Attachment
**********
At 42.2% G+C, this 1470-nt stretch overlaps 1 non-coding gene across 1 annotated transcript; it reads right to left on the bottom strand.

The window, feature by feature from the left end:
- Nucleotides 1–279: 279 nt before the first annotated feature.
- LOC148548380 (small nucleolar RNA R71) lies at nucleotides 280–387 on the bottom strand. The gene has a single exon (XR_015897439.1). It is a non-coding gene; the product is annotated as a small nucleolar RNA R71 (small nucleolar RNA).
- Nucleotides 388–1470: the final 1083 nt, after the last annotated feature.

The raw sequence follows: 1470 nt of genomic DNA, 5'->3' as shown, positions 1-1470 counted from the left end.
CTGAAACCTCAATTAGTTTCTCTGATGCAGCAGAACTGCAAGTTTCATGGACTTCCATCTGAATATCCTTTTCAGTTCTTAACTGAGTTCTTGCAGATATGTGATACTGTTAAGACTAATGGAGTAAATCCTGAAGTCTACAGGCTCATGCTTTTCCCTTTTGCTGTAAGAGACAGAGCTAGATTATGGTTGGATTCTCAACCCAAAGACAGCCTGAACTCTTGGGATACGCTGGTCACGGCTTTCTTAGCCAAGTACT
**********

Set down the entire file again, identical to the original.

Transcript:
At 42.2% G+C, this 1470-nt stretch overlaps 1 non-coding gene across 1 annotated transcript; it reads right to left on the bottom strand.

The window, feature by feature from the left end:
- Nucleotides 1–279: 279 nt before the first annotated feature.
- LOC148548380 (small nucleolar RNA R71) lies at nucleotides 280–387 on the bottom strand. The gene has a single exon (XR_015897439.1). It is a non-coding gene; the product is annotated as a small nucleolar RNA R71 (small nucleolar RNA).
- Nucleotides 388–1470: the final 1083 nt, after the last annotated feature.

The raw sequence follows: 1470 nt of genomic DNA, 5'->3' as shown, positions 1-1470 counted from the left end.
CTGAAACCTCAATTAGTTTCTCTGATGCAGCAGAACTGCAAGTTTCATGGACTTCCATCTGAATATCCTTTTCAGTTCTTAACTGAGTTCTTGCAGATATGTGATACTGTTAAGACTAATGGAGTAAATCCTGAAGTCTACAGGCTCATGCTTTTCCCTTTTGCTGTAAGAGACAGAGCTAGATTATGGTTGGATTCTCAACCCAAAGACAGCCTGAACTCTTGGGATACGCTGGTCACGGCTTTCTTAGCCAAGTACT